If you’re tempted to post a comment that resembles anything on the film review comment bingo card, please reconsider.

  • Beowulf

    Great review. I kinda had this on my radar for a while, but lately it’s really jumped to the front of my consciousness. This movie is going to break weekend records in every urban area of the U.S.A. Every black man and woman–and their kids, grandparents, uncles and aunts–are selling out theaters in advance of Friday’s opening. Tonight’s previews will probably be total Times Square (which I use now instead of “zoo.”)
    I’ll go next week when the heat is not so intense. The Wolf, man.

  • BrannigansLaw

    I’ve been holding my breath with this movie; we (i.e. African Americans) had too much riding it. If it were deemed a flop, that would be a huge blow to diversity, similar to what’s happening in mainstream comics. Of course diversity has little-to-nothing to do with the validity of any property, but far too many have knee-jerk reactions when properties that feature some form of diversity fail. Anyway, glad this movie is being so well received by critics, but I feel like I won’t really be able to breath until the box office results are in….

  • Tony Volious

    Wow what a powerful review!! I was already psyched to see it but u got me uber-psyched now!!!

  • Kaddie Zahnab

    Just got back from my showing: Go, go, go. It’s a combo of Star Wars Part IV and Godfather I. It’s a blast.

  • David C-D

    Woohoo!! I haven’t seen a movie on opening weekend in a long time, but this would be the one if we can manage it. Thanks for sharing the excitement.

    “I’m not trying to claim representation that is not mine as my own, or anything like that.”

    I hope I’m not being dense, but I’m a bit confused about the disclaimers in this paragraph. I don’t think there is anything controversial about celebrating an awesome afro-centric Marvel movie or some long overdue representation for under-represented peoples (even if the writer were a member of an over-represented people).

    Maybe disclaimers are a valid part of being careful, but I noticed myself feeling uncomfortable as I read it (which could just be my own problem ;-) ).

  • I went to buy tickets for the weekend last night, and all the good seats for almost every show are gone. We’re going on Sunday at 2 with imperfect seats. I think we’ll manage.
    I wasn’t sure how I felt about this one until this week. Originally I had little interest, but after all the positive reviews, and seeing more info about the movie, we HAVE to go.

  • Dr. Rocketscience

    Not sure I’d go the full 5 stars – from a plot perspective, it’s very rote, hitting every expected story beat right on time with no surprises – but the movie is extremely engaging.Every performance is stellar. The overarching stories, pitting T’Challa’s father-worship against Eirk’s rage over colonialism and personal betrayal, are well told.

  • You’re right: There’s absolutely nothing wrong with celebrating some long-overdue representation. But I wanted to be clear that I understand that there is a difference between “We need more and better representation of women onscreen” and “We need more and better representation of black women onscreen.” Both are true. But representation of black women is even worse than that of white women, and as many black feminists have pointed out, white feminists can sometimes forget black women in our activism. I did not want to appear to be co-opting the triumph here for black women as a triumph for white women.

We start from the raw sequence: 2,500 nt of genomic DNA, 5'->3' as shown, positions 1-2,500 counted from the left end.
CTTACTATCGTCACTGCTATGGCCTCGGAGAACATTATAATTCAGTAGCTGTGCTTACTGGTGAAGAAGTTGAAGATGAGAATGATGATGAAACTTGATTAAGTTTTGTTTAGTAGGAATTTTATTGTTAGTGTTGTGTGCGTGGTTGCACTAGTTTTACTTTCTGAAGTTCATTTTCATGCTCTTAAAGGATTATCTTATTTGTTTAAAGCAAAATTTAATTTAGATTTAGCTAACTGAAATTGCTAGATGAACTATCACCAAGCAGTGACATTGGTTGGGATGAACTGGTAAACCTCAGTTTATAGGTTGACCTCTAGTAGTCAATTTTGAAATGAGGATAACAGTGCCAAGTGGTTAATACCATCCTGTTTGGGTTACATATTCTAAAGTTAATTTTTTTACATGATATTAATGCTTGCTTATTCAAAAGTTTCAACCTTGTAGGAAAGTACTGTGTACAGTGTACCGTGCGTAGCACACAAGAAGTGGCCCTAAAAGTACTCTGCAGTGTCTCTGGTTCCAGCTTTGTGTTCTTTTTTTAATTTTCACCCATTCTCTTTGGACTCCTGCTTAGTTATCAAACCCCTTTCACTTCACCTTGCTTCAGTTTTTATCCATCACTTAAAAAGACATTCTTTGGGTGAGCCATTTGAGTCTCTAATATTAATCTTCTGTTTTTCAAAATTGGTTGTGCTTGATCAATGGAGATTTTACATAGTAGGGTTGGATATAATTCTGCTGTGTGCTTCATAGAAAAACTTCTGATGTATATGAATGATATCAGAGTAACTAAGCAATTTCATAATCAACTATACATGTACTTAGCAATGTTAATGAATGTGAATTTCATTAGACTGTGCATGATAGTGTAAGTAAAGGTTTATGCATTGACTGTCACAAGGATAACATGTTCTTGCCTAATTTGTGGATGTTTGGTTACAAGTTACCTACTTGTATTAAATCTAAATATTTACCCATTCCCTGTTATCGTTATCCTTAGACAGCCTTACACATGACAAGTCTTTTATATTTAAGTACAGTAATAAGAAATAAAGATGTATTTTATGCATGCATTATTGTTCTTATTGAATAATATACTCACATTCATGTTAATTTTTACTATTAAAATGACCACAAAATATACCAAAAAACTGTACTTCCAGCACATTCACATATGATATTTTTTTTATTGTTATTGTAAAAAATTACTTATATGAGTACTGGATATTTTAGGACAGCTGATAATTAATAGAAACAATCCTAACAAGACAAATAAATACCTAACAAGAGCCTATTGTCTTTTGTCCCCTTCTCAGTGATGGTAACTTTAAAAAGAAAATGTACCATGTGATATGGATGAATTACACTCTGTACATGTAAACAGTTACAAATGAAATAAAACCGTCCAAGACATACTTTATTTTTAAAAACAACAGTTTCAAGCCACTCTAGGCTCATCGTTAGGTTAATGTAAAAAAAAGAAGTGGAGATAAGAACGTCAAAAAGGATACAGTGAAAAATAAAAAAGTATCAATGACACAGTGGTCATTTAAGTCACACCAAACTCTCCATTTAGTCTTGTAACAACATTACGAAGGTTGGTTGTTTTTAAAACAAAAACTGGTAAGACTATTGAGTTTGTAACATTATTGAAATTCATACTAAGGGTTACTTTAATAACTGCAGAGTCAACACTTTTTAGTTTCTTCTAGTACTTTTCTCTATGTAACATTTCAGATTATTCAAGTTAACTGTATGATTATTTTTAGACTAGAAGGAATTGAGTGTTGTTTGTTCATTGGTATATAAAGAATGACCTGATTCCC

If you Google “white feminism,” you’ll see what the problem is. I did not and do not want to fall into those traps.

    I am not minimizing the fantastic representation in this film. I am being careful to note that I know that it’s not about me.

  • Aaron Jones

    Fantastic. This is why your voice in film criticism is one I’m always eager to hear.

  • RogerBW

    Double-bill of this and Wonder Woman, perhaps, for the “someone other than white dudes” programme…

  • I’m just staring at the Black Panther outfit and can’t take my eyes off it. The costume department crushed several into the parking lot.

  • Anne-Kari

    Just got back from seeing this with my youngest. WE LOVED EVERY MINUTE.

  • Jan_Willem

    Saw it on an early Friday afternoon in a pretty empty Dutch cinema and liked it a lot. Good performances all around, great script with some interesting twists. I didn’t much care for the obligatory mayhem towards the end, but I did chuckle about that thing with the rhino. Some good political points were made about social issues and America’s meddling in other nations (the shock doctrine comes to mind). I was pleasantly surprised to see these popping up in such a mainstream movie. The fact that the antagonist was such a round character and had some good arguments – while remaining an out of control killing machine – was an added bonus.

  • Very kind. Thank you.

  • Bluejay

    Fantastic review of a fantastic movie. I left the theater weeping with joy for what I saw onscreen, as well as with anger and sorrow for the losses of a certain character (and the social, cultural, and political resonances in our own world).